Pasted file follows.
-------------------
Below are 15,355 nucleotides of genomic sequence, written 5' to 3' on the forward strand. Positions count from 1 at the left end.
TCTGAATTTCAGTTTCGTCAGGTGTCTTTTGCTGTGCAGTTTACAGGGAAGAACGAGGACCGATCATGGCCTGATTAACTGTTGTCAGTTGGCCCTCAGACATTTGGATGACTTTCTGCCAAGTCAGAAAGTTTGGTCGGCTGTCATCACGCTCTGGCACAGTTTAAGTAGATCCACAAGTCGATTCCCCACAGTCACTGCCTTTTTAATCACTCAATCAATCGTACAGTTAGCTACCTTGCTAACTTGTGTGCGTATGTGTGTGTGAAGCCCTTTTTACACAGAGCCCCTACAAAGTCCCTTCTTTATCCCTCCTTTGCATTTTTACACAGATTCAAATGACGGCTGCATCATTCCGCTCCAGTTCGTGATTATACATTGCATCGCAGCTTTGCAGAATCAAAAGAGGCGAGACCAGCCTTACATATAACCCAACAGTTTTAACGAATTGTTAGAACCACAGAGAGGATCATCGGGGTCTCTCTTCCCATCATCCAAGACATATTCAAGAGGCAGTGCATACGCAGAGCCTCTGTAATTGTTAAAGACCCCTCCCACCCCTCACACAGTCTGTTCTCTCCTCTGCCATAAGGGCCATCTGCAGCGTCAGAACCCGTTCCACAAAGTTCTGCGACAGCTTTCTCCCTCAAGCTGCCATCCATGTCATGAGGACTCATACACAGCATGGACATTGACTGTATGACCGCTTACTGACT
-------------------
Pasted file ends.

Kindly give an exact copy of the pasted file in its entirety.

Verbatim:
Below are 15,355 nucleotides of genomic sequence, written 5' to 3' on the forward strand. Positions count from 1 at the left end.
TCTGAATTTCAGTTTCGTCAGGTGTCTTTTGCTGTGCAGTTTACAGGGAAGAACGAGGACCGATCATGGCCTGATTAACTGTTGTCAGTTGGCCCTCAGACATTTGGATGACTTTCTGCCAAGTCAGAAAGTTTGGTCGGCTGTCATCACGCTCTGGCACAGTTTAAGTAGATCCACAAGTCGATTCCCCACAGTCACTGCCTTTTTAATCACTCAATCAATCGTACAGTTAGCTACCTTGCTAACTTGTGTGCGTATGTGTGTGTGAAGCCCTTTTTACACAGAGCCCCTACAAAGTCCCTTCTTTATCCCTCCTTTGCATTTTTACACAGATTCAAATGACGGCTGCATCATTCCGCTCCAGTTCGTGATTATACATTGCATCGCAGCTTTGCAGAATCAAAAGAGGCGAGACCAGCCTTACATATAACCCAACAGTTTTAACGAATTGTTAGAACCACAGAGAGGATCATCGGGGTCTCTCTTCCCATCATCCAAGACATATTCAAGAGGCAGTGCATACGCAGAGCCTCTGTAATTGTTAAAGACCCCTCCCACCCCTCACACAGTCTGTTCTCTCCTCTGCCATAAGGGCCATCTGCAGCGTCAGAACCCGTTCCACAAAGTTCTGCGACAGCTTTCTCCCTCAAGCTGCCATCCATGTCATGAGGACTCATACACAGCATGGACATTGACTGTATGACCGCTTACTGACT